The Financial Times commented June 5 that the fall of Qusayr “cements a stalemate” in a war that began in March 2011, has cost the live of 80,000 people and displaced millions. “The combined forces loyal to the Assads still cannot regain control of large, mostly rural swathes of Syria; while rebel forces are still too fragmented, ideologically divided and poorly armed to depose the regime,” the paper said.
Growing involvement by Hezbollah on the side of Assad highlights the conflict’s spreading impact on the bordering nations of Lebanon and Israel.
Hezbollah (Party of God) is a Shiite Islamist political and military organization based in Lebanon with direct ties to the Iranian government. It was formed in 1982, following Tel Aviv’s invasion of Lebanon.
A rocket attack hit Hezbollah-controlled southern suburbs of Beirut May 26. Dozens of people have been killed and more than 200 wounded in May in Tripoli in fighting between Lebanese supporters and opponents of Assad, Associated Press reported June 1.
In the course of the war, at least 1 million Syrians have sought refuge inside Lebanon, a country populated by 4 million people.
Israel carried out several airstrikes in Syria last month to block shipments of missiles from Iran to Hezbollah. The Israeli rulers are concerned about containing the influence of Tehran, a long-time ally of Assad, as well as the political instability that the war and possible demise of Assad brings. Tehran has increasingly stepped into the fray, bolstering the military capacities of its Hezbollah proxy with help from detachments of Iranian Revolutionary Guards.
Israeli Defense Minister Moshe Yaalon told a Knesset committee June 3 that the government’s policy is not to intervene in the Syrian civil war as long as it does not hurt Israeli interests, as in the transfer of advanced weaponry to Hezbollah, the Jerusalem Post reported. “Syria is split,” Yaalon said. “Assad controls only 40 percent of the territory and the rebels control at least four neighborhoods in Damascus.”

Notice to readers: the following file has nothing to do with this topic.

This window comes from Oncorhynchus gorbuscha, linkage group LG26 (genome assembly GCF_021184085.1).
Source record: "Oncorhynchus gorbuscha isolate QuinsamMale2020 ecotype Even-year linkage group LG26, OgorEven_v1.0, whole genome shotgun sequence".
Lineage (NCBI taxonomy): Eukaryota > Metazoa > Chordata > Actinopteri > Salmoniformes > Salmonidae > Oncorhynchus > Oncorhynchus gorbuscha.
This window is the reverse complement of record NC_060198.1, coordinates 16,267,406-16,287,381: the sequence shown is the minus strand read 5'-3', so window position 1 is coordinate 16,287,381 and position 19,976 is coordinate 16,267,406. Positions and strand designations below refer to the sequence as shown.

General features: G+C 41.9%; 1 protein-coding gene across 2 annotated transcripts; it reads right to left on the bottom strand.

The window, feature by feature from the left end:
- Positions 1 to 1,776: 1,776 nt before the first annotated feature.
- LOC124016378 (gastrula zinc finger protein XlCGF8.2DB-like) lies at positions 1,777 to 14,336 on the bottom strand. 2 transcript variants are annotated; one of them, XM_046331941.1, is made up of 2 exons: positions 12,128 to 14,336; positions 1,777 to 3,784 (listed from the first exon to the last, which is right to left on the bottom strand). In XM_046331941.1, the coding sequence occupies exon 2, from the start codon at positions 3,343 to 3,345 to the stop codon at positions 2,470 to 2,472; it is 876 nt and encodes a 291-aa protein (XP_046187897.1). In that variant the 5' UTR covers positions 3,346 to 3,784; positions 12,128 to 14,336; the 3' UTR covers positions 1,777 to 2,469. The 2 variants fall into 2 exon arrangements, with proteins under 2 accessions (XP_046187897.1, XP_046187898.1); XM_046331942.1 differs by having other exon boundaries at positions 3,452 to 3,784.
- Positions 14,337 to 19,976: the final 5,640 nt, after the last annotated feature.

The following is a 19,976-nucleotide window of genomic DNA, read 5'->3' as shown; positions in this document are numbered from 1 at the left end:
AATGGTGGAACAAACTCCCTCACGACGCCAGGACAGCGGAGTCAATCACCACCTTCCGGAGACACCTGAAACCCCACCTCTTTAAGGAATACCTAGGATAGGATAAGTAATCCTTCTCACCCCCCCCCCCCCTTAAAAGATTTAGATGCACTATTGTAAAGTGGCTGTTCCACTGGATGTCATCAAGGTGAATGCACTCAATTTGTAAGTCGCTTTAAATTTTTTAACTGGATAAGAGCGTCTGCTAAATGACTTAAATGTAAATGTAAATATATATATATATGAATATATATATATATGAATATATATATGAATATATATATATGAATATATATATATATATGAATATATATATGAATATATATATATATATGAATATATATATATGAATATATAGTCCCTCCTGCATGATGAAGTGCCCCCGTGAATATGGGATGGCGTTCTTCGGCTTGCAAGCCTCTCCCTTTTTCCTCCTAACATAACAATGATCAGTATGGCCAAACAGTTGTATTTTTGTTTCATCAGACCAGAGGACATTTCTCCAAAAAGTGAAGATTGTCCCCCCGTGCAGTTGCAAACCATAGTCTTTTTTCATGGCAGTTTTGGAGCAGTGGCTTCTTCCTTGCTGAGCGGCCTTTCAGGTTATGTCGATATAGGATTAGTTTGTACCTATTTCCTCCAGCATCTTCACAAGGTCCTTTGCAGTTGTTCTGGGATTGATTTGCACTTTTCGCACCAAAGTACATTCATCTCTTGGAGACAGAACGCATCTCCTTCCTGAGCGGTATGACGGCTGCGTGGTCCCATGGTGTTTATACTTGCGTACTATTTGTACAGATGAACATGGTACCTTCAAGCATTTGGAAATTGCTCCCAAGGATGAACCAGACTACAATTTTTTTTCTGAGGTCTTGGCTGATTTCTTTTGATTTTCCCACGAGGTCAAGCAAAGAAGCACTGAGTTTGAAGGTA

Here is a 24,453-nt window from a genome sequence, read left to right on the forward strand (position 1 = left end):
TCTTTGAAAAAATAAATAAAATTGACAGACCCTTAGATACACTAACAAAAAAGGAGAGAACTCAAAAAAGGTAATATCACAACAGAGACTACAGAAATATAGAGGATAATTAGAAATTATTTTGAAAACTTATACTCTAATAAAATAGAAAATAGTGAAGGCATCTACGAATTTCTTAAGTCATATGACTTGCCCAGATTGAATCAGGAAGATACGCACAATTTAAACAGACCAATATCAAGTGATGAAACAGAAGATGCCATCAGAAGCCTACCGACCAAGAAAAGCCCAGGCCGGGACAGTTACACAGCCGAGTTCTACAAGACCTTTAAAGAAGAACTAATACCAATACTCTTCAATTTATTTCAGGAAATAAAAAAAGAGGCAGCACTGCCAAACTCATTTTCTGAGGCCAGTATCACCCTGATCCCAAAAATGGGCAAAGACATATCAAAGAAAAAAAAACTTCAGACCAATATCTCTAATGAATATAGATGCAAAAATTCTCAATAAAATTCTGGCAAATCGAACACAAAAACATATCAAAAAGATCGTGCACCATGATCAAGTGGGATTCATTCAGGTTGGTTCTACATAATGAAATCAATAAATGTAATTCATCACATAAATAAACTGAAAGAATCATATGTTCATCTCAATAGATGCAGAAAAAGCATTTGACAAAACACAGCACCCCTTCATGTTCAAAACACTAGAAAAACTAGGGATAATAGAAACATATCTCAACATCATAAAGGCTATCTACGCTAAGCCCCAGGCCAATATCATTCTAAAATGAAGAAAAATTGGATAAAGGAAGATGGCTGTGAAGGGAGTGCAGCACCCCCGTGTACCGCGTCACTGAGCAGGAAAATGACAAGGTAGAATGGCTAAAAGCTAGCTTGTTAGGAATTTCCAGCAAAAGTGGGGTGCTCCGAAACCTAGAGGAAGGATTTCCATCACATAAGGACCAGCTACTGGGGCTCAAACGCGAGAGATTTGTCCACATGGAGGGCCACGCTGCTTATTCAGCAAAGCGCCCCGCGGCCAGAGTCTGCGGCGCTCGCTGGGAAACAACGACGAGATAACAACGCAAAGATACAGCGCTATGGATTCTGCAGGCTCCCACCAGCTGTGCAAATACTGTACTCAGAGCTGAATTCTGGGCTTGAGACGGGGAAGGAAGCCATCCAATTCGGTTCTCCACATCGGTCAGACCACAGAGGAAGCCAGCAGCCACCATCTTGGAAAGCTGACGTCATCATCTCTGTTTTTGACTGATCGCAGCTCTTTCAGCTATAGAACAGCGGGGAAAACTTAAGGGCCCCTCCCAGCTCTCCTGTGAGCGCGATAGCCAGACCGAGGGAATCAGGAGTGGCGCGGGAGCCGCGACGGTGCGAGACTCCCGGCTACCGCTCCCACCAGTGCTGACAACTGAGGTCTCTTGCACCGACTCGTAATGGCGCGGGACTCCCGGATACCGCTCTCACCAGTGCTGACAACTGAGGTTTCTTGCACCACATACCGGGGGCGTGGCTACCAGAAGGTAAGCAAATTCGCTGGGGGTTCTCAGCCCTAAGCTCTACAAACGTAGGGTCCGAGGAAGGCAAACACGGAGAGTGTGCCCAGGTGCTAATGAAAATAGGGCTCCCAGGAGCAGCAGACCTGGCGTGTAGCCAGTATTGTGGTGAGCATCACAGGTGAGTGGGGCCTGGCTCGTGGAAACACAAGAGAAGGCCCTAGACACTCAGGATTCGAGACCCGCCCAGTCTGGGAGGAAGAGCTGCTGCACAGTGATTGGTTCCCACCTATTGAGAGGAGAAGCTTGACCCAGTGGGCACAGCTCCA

The Israeli rulers’ concern with the weakening of the Assad regime — which they have been able to count on to maintain the status quo in the region — was clearly expressed in May 29 statements by Israeli Finance Minister Yair Lapid. He appealed to the ultra-Orthodox Haredi community, which historically has been exempt from compulsory military service, to comply with a Supreme Court ruling last year aimed at ending those exemptions. “If Syria crumbles and thousands of Al Qaeda terrorists are on our northern border, this is also happening to you,” he said. “We need you too, weapon in hand, protecting our life and yours.” The Israeli government is encouraging Arab Israelis, who are also currently exempt, to volunteer for civilian national service.
Washington ‘late’ on Syria Washington ‘late’ on SyriaComments by Secretary of State John Kerry June 3 that the U.S. is coming “late” to efforts to end the civil war in Syria reflects tensions within the U.S. ruling class and sharp debate over the Obama administration’s course of avoiding any direct involvement in the military conflict.
“We are trying to prevent the sectarian violence from dragging Syria down into a complete and total implosion where it has broken up into enclaves, and the institutions of the state have been destroyed,” Kerry told the press.
The New York Times reported June 5 that “senior United States, Russian and United Nations officials failed … to find enough common ground among themselves and antagonists in Syria’s civil war to convene” an international conference to discuss resolving the conflict. Washington and Moscow agreed at the beginning of May to hold such a meeting. The Obama administration insists that Assad cannot be part of any future government in Syria. Moscow remains a strong ally of Assad.
As for the bourgeois opposition in Syria, it is split over participating in any international conference at this time.
Unions, youth demand political rights in Turkey
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